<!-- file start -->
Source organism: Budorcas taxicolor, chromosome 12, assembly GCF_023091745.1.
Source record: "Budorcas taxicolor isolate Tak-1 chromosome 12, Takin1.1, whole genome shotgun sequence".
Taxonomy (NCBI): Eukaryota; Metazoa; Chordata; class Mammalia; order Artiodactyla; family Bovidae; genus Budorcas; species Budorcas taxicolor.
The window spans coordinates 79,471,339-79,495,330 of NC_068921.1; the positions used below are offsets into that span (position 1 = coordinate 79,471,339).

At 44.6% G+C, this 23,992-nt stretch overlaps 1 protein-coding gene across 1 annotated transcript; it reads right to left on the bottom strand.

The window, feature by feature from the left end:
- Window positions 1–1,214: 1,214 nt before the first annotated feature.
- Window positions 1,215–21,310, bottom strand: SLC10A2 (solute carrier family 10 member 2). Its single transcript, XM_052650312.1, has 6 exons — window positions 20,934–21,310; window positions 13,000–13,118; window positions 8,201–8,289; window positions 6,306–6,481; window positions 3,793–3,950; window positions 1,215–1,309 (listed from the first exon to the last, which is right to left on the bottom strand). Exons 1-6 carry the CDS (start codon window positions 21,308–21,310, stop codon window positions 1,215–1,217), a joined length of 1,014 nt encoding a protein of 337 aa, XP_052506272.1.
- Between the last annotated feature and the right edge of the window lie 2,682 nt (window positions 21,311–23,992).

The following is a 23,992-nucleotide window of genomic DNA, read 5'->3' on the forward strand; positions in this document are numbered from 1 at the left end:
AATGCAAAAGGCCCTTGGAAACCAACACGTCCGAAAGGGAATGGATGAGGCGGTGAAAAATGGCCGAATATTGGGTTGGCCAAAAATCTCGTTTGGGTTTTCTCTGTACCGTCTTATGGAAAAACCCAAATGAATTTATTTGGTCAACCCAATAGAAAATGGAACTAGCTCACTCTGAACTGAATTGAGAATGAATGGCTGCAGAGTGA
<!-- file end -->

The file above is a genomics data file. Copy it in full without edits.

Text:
Source organism: Budorcas taxicolor, chromosome 12, assembly GCF_023091745.1.
Source record: "Budorcas taxicolor isolate Tak-1 chromosome 12, Takin1.1, whole genome shotgun sequence".
Taxonomy (NCBI): Eukaryota; Metazoa; Chordata; class Mammalia; order Artiodactyla; family Bovidae; genus Budorcas; species Budorcas taxicolor.
The window spans coordinates 79,471,339-79,495,330 of NC_068921.1; the positions used below are offsets into that span (position 1 = coordinate 79,471,339).

At 44.6% G+C, this 23,992-nt stretch overlaps 1 protein-coding gene across 1 annotated transcript; it reads right to left on the bottom strand.

The window, feature by feature from the left end:
- Window positions 1–1,214: 1,214 nt before the first annotated feature.
- Window positions 1,215–21,310, bottom strand: SLC10A2 (solute carrier family 10 member 2). Its single transcript, XM_052650312.1, has 6 exons — window positions 20,934–21,310; window positions 13,000–13,118; window positions 8,201–8,289; window positions 6,306–6,481; window positions 3,793–3,950; window positions 1,215–1,309 (listed from the first exon to the last, which is right to left on the bottom strand). Exons 1-6 carry the CDS (start codon window positions 21,308–21,310, stop codon window positions 1,215–1,217), a joined length of 1,014 nt encoding a protein of 337 aa, XP_052506272.1.
- Between the last annotated feature and the right edge of the window lie 2,682 nt (window positions 21,311–23,992).

The following is a 23,992-nucleotide window of genomic DNA, read 5'->3' on the forward strand; positions in this document are numbered from 1 at the left end:
AATGCAAAAGGCCCTTGGAAACCAACACGTCCGAAAGGGAATGGATGAGGCGGTGAAAAATGGCCGAATATTGGGTTGGCCAAAAATCTCGTTTGGGTTTTCTCTGTACCGTCTTATGGAAAAACCCAAATGAATTTATTTGGTCAACCCAATAGAAAATGGAACTAGCTCACTCTGAACTGAATTGAGAATGAATGGCTGCAGAGTGA